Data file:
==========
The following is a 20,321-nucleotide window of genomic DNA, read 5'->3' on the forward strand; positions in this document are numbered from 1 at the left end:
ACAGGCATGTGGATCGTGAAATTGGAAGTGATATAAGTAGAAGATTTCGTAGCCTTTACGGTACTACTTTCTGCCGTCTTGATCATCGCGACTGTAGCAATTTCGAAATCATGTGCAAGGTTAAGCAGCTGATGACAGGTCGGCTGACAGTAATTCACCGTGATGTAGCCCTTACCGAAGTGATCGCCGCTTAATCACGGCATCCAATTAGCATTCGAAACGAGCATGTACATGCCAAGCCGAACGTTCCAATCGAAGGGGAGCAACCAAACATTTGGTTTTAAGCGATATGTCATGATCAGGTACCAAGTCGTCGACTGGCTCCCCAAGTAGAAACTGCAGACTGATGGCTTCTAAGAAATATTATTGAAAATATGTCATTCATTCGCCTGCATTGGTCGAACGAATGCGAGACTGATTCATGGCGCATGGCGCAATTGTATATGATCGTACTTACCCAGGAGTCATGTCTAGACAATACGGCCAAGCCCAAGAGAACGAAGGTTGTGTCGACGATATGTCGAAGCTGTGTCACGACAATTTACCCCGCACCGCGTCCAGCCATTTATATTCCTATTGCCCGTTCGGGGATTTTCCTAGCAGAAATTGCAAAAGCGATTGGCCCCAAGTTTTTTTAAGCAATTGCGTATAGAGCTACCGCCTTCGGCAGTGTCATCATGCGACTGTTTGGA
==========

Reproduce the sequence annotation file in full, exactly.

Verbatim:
The following is a 20,321-nucleotide window of genomic DNA, read 5'->3' on the forward strand; positions in this document are numbered from 1 at the left end:
ACAGGCATGTGGATCGTGAAATTGGAAGTGATATAAGTAGAAGATTTCGTAGCCTTTACGGTACTACTTTCTGCCGTCTTGATCATCGCGACTGTAGCAATTTCGAAATCATGTGCAAGGTTAAGCAGCTGATGACAGGTCGGCTGACAGTAATTCACCGTGATGTAGCCCTTACCGAAGTGATCGCCGCTTAATCACGGCATCCAATTAGCATTCGAAACGAGCATGTACATGCCAAGCCGAACGTTCCAATCGAAGGGGAGCAACCAAACATTTGGTTTTAAGCGATATGTCATGATCAGGTACCAAGTCGTCGACTGGCTCCCCAAGTAGAAACTGCAGACTGATGGCTTCTAAGAAATATTATTGAAAATATGTCATTCATTCGCCTGCATTGGTCGAACGAATGCGAGACTGATTCATGGCGCATGGCGCAATTGTATATGATCGTACTTACCCAGGAGTCATGTCTAGACAATACGGCCAAGCCCAAGAGAACGAAGGTTGTGTCGACGATATGTCGAAGCTGTGTCACGACAATTTACCCCGCACCGCGTCCAGCCATTTATATTCCTATTGCCCGTTCGGGGATTTTCCTAGCAGAAATTGCAAAAGCGATTGGCCCCAAGTTTTTTTAAGCAATTGCGTATAGAGCTACCGCCTTCGGCAGTGTCATCATGCGACTGTTTGGA